What you need to know about blood sugar
Maybe you bought a blood sugar meter because you’ve been given a concerning diagnosis of pre-diabetes or diabetes. Or maybe one of these conditions runs in your family. Perhaps you’re just curious to know what food does to your blood sugar — and willing to sacrifice a few drops of blood to find out.
If you’re new to testing your blood sugar, rest assured that it’s simple to do.
Whether you’re experienced at it or not, testing your blood sugar can help you better identify which dietary changes lower your blood sugar over time. It can also help you identify specific foods that raise blood sugar.
1. Getting started
Many different blood sugar meters (also known as glucose meters or glucometers) are available, and most of them are fairly inexpensive.
However, make sure that the test strips for your meter are affordable and available. The real cost of blood-sugar testing lies in the cost of the strips, which can only be used once and expire after a certain date.
In addition to a meter and strips, you’ll need a lancet, which contains a short, small needle that will prick your finger quickly and (almost) painlessly. Lancets are very inexpensive and are discarded after each use. Most blood sugar meters come with a lancet and about a dozen replacement needles.
How to measure blood sugar
You should read the directions that come with your blood sugar meter and follow those carefully. For most meters, the general procedure goes like this:
- With clean hands, place a test strip in your blood sugar meter.
- Prick the side of a finger with the lancet to draw a drop of blood.
- Place the tip of the test strip on the drop of blood.
- After a few seconds, the blood sugar meter will give you a reading.
Many blood sugar meters will keep track of your blood sugar readings for a number of days or weeks. Even if your meter stores these readings, it may be a good idea to record the date, time, and other information to share with your healthcare provider or for your own purposes. Use a notebook, computer spreadsheet program, or app to keep track of your readings.
When to measure blood sugar
If your healthcare provider has given you specific instructions about when to test your blood sugar, you should follow those instructions.
Many people check their blood sugar first thing in the morning, before eating. Because no food has been consumed for at least 8-10 hours, a blood sugar measurement at this time of day is called a “fasting blood sugar.” It’s best to check this at the same time every day.
You can also check your blood sugar right before eating (a pre-meal or preprandial level) or after a meal (a post-meal or postprandial level). If you’ve been instructed to check your blood sugars at a specific time interval after a meal, you should begin timing once you start eating.1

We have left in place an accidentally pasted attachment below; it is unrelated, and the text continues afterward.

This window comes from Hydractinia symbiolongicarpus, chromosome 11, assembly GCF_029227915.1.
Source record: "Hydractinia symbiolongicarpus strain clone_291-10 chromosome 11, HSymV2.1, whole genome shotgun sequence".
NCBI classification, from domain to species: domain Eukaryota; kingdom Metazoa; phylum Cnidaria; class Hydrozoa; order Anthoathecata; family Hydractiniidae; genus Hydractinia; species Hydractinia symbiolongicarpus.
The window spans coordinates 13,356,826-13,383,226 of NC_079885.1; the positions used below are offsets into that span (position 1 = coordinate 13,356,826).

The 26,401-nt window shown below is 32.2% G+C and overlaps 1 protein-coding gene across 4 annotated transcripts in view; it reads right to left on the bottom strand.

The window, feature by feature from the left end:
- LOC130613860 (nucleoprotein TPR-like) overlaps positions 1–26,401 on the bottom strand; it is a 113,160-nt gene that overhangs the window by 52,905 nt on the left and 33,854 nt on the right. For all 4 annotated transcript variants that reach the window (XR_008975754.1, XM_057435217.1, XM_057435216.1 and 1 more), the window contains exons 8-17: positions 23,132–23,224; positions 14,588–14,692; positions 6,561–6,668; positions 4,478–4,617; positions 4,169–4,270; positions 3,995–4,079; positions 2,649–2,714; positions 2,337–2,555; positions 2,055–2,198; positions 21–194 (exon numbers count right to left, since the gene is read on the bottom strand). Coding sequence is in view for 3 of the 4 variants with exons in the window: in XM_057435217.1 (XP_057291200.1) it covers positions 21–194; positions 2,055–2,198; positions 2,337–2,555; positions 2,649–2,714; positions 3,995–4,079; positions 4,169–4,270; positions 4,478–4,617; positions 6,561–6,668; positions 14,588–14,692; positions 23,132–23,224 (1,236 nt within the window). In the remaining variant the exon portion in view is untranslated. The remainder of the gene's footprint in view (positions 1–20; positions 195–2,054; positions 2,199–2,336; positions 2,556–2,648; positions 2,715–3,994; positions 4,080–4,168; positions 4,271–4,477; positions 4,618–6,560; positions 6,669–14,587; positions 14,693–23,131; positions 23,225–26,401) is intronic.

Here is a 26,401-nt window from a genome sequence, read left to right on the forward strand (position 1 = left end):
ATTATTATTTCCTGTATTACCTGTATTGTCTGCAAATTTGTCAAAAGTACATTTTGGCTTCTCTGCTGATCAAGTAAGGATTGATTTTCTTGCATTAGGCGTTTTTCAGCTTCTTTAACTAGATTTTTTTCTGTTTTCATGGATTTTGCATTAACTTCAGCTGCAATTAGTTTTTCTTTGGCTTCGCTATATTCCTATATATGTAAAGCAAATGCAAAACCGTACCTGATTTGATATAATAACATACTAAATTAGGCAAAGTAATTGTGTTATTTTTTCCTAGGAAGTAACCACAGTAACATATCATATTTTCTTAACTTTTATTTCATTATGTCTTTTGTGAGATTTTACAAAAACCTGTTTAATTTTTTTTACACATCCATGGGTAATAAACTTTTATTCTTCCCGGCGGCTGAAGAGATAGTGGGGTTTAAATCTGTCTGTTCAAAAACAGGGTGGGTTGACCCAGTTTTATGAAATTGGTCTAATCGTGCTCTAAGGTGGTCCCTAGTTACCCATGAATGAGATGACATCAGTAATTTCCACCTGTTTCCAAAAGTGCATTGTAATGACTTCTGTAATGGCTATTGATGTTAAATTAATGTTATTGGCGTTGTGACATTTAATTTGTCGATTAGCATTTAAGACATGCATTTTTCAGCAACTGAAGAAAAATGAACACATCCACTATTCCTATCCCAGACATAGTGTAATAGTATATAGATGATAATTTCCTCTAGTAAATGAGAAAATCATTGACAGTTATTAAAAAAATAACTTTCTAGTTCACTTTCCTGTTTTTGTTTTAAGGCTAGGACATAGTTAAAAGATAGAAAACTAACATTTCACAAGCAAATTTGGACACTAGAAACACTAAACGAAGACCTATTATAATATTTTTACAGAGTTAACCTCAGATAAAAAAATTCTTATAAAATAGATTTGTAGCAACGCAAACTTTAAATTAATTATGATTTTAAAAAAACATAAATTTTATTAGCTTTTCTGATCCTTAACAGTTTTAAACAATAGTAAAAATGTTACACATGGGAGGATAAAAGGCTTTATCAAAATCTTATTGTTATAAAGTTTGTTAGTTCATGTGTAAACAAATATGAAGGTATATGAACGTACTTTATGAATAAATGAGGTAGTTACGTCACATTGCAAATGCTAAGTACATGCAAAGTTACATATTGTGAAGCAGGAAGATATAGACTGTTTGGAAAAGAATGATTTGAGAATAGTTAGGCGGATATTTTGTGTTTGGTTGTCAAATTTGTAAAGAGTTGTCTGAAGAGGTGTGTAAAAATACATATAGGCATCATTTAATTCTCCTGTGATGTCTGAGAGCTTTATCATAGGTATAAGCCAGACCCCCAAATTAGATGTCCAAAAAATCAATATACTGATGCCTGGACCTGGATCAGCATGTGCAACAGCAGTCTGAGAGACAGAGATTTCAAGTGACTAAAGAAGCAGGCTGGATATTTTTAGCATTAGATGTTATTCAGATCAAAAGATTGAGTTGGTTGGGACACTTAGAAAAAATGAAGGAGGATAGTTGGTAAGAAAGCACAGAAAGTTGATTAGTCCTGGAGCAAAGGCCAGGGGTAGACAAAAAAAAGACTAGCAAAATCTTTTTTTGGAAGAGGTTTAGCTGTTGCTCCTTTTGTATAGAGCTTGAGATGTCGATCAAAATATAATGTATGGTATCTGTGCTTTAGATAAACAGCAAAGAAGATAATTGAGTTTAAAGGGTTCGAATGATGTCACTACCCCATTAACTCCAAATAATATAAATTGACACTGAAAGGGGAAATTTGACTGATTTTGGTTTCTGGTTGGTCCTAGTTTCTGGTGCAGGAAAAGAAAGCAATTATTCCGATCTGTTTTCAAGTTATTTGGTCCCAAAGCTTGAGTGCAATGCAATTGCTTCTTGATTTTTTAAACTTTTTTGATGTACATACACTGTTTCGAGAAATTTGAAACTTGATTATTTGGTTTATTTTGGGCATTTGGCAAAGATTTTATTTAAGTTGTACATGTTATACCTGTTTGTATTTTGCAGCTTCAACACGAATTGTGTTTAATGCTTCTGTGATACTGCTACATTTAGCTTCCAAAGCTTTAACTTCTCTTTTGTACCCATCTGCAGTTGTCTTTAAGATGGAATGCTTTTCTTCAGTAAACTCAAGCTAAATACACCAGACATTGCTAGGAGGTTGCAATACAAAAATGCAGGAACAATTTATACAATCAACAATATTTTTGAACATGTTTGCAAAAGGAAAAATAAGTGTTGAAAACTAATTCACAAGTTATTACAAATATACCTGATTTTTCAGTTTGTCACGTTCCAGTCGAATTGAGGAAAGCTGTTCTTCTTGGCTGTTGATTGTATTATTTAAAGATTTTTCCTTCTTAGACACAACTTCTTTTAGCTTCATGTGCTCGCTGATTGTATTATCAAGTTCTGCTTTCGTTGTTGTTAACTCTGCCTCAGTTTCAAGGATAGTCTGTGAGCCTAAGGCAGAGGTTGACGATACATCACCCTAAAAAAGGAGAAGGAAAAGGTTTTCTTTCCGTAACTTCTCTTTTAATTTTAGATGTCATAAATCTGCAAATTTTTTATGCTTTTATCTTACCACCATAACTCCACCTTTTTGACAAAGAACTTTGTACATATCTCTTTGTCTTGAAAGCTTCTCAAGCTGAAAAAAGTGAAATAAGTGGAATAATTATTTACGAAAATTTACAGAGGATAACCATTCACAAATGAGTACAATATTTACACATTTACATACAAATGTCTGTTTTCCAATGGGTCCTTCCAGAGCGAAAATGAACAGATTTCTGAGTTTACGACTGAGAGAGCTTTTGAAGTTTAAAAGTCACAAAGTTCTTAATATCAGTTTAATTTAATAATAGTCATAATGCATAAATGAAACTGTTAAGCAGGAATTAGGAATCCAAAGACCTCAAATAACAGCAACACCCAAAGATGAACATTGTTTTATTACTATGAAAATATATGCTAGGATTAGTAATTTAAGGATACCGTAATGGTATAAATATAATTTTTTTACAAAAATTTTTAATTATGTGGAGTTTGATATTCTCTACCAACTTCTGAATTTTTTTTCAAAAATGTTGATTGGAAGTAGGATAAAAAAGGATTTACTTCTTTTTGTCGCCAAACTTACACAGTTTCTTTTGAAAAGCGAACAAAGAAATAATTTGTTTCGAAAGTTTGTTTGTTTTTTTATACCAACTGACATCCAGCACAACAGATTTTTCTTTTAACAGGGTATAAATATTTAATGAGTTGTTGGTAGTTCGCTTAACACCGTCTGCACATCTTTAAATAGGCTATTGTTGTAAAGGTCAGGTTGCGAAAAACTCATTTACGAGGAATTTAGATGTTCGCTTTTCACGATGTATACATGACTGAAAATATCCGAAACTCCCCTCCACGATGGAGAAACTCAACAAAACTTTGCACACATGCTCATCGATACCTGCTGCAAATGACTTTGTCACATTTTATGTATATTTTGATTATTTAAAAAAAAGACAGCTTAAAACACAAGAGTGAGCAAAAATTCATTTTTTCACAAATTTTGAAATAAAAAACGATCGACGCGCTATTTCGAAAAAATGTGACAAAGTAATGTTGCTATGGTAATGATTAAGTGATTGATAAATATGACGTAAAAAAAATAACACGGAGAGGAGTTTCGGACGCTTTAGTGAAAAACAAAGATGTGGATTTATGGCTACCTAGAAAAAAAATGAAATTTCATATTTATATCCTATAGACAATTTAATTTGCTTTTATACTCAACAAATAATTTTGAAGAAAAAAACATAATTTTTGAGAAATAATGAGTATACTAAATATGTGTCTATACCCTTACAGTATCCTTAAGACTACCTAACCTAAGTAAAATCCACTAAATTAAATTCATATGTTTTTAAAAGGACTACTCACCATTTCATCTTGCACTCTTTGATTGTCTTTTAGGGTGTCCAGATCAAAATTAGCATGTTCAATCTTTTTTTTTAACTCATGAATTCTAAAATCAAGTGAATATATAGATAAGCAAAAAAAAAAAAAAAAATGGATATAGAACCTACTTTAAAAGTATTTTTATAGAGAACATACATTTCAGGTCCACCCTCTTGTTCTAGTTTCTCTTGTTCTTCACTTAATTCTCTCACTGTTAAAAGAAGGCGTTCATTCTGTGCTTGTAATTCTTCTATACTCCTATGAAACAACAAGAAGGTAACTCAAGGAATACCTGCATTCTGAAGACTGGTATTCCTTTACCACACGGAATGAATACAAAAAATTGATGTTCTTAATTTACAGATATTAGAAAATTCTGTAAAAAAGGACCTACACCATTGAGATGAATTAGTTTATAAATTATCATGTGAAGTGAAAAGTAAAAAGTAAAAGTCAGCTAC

2. What is a normal blood sugar?
Ideas about “normal” blood sugar levels are based on individuals eating a standard American diet. This type of diet usually contains about 50% of calories from carbohydrate, the nutrient that tends to raise blood sugar the most.2
If your own carbohydrate intake is much lower than this, you may have a different “normal.” You can jump to How a low-carb diet affects blood sugar measurements for more information.
Fasting blood sugar levels
A normal fasting blood sugar level in someone who does not have diabetes is generally between 70 and 100 mg/dL (3.9 to 5.6 mmol/L).3
Fasting blood sugar that consistently falls in the range of 100 to 125 mg/dL (5.6 to 6.9 mmol/L) is considered prediabetes, which is also referred to as impaired fasting glucose.
If your fasting blood sugar is above 126 mg/dL (7.0 mmol/l) on two separate occasions, then you may have diabetes.
If you are concerned about the measurements you’re getting, especially if you are already on a low-carbohydrate diet, see How a low-carb diet affects blood sugar measurements. A few blood sugar measurements may not always provide an accurate picture of your health.
Post-meal blood sugar levels
If your healthcare provider has not given you specific instructions regarding when to test post-meal blood sugar, you may want to try measuring it one to two hours after you begin eating. Whichever reading is the highest is the one that you should pay attention to, because blood sugar levels may peak at different times.
How much and how quickly your blood sugar level increases after eating is mainly determined by your body’s ability to handle carbohydrates.4
In people who don’t have diabetes, blood sugar levels typically peak about an hour after starting a meal.5 However, in people with type 2 diabetes, blood sugar typically peaks about two hours after starting a meal.6 For this reason, people with diabetes are usually advised to measure their blood sugar two hours after eating.
According to the American Diabetes Association, a normal post-meal blood sugar reading one or two hours after a meal is below 140 mg/dL (7.8 mmol/L).7 Some clinicians and individuals who are more cautious about high blood sugar may prefer using a carb-restricted approach targeting a post-meal blood sugar level of 120 mg/dl (6.7 mmol/L) or lower.8
If your blood sugar is consistently 140 mg/dL (7.8 mmol/L) or higher but less than 200 mg/dL (11.1 mmol/L) when measured two hours after beginning a meal, you may have prediabetes or impaired glucose tolerance.9
If your blood sugar measurements are consistently 200 mg/dL (11.1 mmol/L) or higher two hours after beginning a meal, you likely have diabetes.10